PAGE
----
Bradley managed to say, in a comparatively firm tone of voice, that he had heard of Miss Wilbur as a Grange lecturer, and that he would like to know more about her.

"Well, I'll introduce you. She aint very easy to understand. She is one of these infernal advanced women. Now, I like thinkers, but what right has a woman to think? To think is our manly prerogative. I'm free to admit that we don't exercise it to much better advantage than we do our prerogative to vote; but then, damn it, how could we stand wives that think?"

Bradley had given up trying to understand when Cargill was joking and when he was in earnest. He knew this was either merciless sarcasm or the most pig-headed bigotry. Anyhow he did not care to say anything for fear of drawing him off into a discussion of an impersonal subject, just when he seemed likely to tell something about Ida's early life.

It was a singular place to receive this information. He sat there with his elbow on the desk, leaning his head on his palm, studying Cargill's face as he talked. Over at the other end of the room, the operator was feeding himself on a pickle with his left hand, and receiving the telegrams from the far-off, roaring, tumultuous wheat exchange, every repeated message being a sort of distant echo of the ocean of cries and the tumult of feet in the city. They were as much alone and talking in private as if they were in Cargill's own room at the hotel. Cargill talked on, unmindful of the telephone, the telegraphic ticking, and the brisk, business-like action of his partner.

"Yes, I have known her ever since she was a girl. Her father was a queer old seed of a farmer, just out of town here, cranky on religion--a Universalist, I believe. Had the largest library of his town; I don't know but the largest private library outside of a city in the State. His house was literally walled with books. How he got 'em I don't know. It was currently believed that he was full of information, but I never heard of any one who was able to get very much out of him. His wife had been a beauty; that was her dowry to her daughter.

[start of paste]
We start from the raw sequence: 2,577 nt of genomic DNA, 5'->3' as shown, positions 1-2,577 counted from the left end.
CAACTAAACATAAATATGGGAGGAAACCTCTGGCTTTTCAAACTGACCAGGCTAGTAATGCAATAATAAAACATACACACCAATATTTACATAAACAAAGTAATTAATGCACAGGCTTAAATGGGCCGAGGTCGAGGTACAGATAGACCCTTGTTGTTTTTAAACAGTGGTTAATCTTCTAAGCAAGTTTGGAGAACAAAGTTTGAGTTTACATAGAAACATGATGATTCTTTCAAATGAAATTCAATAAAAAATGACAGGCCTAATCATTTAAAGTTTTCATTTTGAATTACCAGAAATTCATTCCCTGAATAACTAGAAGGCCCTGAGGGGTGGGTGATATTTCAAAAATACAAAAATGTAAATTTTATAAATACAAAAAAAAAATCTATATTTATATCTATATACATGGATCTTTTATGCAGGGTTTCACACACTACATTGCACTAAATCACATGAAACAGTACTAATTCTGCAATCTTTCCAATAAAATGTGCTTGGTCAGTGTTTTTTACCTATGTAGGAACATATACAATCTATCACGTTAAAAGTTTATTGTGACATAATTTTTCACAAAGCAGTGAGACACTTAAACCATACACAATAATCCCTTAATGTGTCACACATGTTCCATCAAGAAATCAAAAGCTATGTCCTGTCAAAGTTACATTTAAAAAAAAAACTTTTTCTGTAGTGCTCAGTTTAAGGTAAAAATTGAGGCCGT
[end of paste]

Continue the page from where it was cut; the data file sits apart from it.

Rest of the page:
"The girl went to school here at sixteen. I was a student then, six or seven years older than she, and I remember there were about six of us who used to stand around the schoolhouse door to carry her books for her; but she just walked past us all without a turn of the head. She didn't seem to know what ailed us. She was one of these girls born all brains, some way. I never saw her face flushed in my life, and her big eyes always made me shiver when she turned them on me."

"Wheat falls to ninety-three and a fourth. There is a break in the market. New York is still hammering," called the operator, his mouth full of pie.

Cargill was distinctly talking to himself, almost as much as to Bradley. The hardness had gone out of his eyes, and his voice had a touch of unconscious sadness in it.

"Does Miss Wilbur live here?" Bradley asked, to start him off again.

"Yes, she went into the Grange when she was eighteen, just after she graduated from our university here. Had a good deal of your enthusiasm, I should judge. Expected to revolutionize things some way. I don't take very much interest in her public work, but I thoroughly appreciate her literary perception." He had got back to his usual humor.

"Chris, when does the club meet next?"

"Friday night, I believe."

"All right. I'll take you up, and introduce you into the charmed circle. They pride themselves on being modern up there, though I don't see much glory in being modern."

Bradley stood for a moment at the door, looking at this strange scene. It appealed to him with its strangeness, and its suggestion of the great battles on the street which he had read of in the papers. The telegraph machine clicked out every important movement in Chicago and New York. The manager called up his customers, and bawled into the telephone the condition of the market and the significant gossip of the far-off exchange halls. It was so strange, and yet so familiar, that he went away with his head full of those cabalistic sentences--

"New York still hammering away. Partridge quietly buying to cover on the decline."